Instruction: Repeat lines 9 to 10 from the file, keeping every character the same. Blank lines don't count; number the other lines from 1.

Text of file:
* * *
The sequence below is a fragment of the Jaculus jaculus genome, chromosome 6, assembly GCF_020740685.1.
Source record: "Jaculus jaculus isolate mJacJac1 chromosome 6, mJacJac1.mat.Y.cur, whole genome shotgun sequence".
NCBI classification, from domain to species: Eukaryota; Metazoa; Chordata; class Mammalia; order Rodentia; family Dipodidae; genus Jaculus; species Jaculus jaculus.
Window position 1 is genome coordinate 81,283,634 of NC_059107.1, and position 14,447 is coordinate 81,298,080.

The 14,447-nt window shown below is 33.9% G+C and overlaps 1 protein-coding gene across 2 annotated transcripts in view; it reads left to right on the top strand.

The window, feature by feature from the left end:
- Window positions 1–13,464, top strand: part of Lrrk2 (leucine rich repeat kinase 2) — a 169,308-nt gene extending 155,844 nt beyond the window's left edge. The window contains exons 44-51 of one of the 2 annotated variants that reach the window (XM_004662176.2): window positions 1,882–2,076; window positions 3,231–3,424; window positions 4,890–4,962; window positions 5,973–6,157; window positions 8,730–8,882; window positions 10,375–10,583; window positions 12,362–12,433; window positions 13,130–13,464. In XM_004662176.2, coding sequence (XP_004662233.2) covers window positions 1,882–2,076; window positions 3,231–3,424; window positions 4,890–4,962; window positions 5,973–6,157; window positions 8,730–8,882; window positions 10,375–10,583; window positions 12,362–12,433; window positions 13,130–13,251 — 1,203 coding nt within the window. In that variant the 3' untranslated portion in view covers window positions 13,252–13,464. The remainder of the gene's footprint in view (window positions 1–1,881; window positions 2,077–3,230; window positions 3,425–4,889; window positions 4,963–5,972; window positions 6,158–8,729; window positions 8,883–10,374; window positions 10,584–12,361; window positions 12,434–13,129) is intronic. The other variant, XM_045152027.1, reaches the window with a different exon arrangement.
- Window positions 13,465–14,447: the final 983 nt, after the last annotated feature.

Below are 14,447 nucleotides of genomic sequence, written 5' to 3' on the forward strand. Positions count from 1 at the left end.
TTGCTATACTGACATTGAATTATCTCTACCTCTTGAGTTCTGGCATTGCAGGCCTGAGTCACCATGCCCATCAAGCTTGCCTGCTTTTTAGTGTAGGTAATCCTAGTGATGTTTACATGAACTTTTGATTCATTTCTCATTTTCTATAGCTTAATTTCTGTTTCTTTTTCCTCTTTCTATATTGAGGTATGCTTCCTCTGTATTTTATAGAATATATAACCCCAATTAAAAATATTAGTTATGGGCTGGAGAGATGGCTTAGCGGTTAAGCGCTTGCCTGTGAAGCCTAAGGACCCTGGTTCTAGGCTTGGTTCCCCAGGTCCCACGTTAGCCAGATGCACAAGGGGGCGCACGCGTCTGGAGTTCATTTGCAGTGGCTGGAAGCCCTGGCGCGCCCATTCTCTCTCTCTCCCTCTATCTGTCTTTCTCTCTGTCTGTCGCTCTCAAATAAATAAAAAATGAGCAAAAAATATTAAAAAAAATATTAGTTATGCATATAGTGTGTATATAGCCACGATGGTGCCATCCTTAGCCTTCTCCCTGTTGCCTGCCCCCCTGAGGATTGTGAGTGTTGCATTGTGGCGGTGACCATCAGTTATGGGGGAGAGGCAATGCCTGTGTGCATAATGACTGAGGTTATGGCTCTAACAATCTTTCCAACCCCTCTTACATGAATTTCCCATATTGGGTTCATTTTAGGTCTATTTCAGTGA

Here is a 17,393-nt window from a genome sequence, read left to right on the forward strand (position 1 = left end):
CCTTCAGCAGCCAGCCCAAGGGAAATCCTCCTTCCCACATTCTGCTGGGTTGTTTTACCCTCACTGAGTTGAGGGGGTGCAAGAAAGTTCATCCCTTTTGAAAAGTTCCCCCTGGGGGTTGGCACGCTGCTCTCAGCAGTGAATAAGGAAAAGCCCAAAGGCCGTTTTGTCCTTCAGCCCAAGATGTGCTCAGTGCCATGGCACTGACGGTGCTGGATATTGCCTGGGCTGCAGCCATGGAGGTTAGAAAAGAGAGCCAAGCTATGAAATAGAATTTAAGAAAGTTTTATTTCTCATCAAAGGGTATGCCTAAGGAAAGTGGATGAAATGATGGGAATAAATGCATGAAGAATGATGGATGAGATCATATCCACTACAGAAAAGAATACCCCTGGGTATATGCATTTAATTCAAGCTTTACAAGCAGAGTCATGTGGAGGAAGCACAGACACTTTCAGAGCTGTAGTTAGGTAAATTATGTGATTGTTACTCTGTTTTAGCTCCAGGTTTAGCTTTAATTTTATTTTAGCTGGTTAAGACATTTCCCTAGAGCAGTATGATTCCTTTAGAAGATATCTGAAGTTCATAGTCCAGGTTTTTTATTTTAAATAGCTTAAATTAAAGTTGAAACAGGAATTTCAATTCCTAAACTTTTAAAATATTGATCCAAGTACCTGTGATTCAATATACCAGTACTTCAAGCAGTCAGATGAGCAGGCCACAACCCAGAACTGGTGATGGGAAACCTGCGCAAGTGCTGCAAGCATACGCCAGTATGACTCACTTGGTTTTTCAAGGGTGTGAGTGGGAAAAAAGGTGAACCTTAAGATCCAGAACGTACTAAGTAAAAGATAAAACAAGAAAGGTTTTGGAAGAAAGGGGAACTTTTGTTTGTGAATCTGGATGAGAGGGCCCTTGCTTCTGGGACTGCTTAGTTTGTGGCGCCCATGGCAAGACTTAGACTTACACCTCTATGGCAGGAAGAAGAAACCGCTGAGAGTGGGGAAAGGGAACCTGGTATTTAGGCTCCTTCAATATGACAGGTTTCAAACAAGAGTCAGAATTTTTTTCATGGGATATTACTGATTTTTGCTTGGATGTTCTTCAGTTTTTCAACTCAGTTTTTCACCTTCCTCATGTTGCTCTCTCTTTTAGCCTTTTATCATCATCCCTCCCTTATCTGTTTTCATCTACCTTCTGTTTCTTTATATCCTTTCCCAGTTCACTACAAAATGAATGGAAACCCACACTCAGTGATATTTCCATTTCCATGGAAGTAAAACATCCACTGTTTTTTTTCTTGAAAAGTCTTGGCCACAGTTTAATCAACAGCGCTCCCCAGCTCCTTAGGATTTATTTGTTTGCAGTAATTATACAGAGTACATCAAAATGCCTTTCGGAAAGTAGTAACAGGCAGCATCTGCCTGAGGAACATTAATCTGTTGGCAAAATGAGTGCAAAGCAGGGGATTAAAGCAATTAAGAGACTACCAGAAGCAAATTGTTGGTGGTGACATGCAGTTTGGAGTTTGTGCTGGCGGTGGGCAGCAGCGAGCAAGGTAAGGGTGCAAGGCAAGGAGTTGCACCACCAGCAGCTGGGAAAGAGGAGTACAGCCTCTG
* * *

Below are 14,447 nucleotides of genomic sequence, written 5' to 3' on the forward strand. Positions count from 1 at the left end.
TTGCTATACTGACATTGAATTATCTCTACCTCTTGAGTTCTGGCATTGCAGGCCTGAGTCACCATGCCCATCAAGCTTGCCTGCTTTTTAGTGTAGGTAATCCTAGTGATGTTTACATGAACTTTTGATTCATTTCTCATTTTCTATAGCTTAATTTCTGTTTCTTTTTCCTCTTTCTATATTGAGGTATGCTTCCTCTGTATTTTATAGAATATATAACCCCAATTAAAAATATTAGTTATGGGCTGGAGAGATGGCTTAGCGGTTAAGCGCTTGCCTGTGAAGCCTAAGGACCCTGGTTCTAGGCTTGGTTCCCCAGGTCCCACGTTAGCCAGATGCACAAGGGGGCGCACGCGTCTGGAGTTCATTTGCAGTGGCTGGAAGCCCTGGCGCGCCCATTCTCTCTCTCTCCCTCTATCTGTCTTTCTCTCTGTCTGTCGCTCTCAAATAAATAAAAAATGAGCAAAAAATATTAAAAAAAATATTAGTTATGCATATAGTGTGTATATAGCCACGATGGTGCCATCCTTAGCCTTCTCCCTGTTGCCTGCCCCCCTGAGGATTGTGAGTGTTGCATTGTGGCGGTGACCATCAGTTATGGGGGAGAGGCAATGCCTGTGTGCATAATGACTGAGGTTATGGCTCTAACAATCTTTCCAACCCCTCTTACATGAATTTCCCATATTGGGTTCATTTTAGGTCTATTTCAGTGA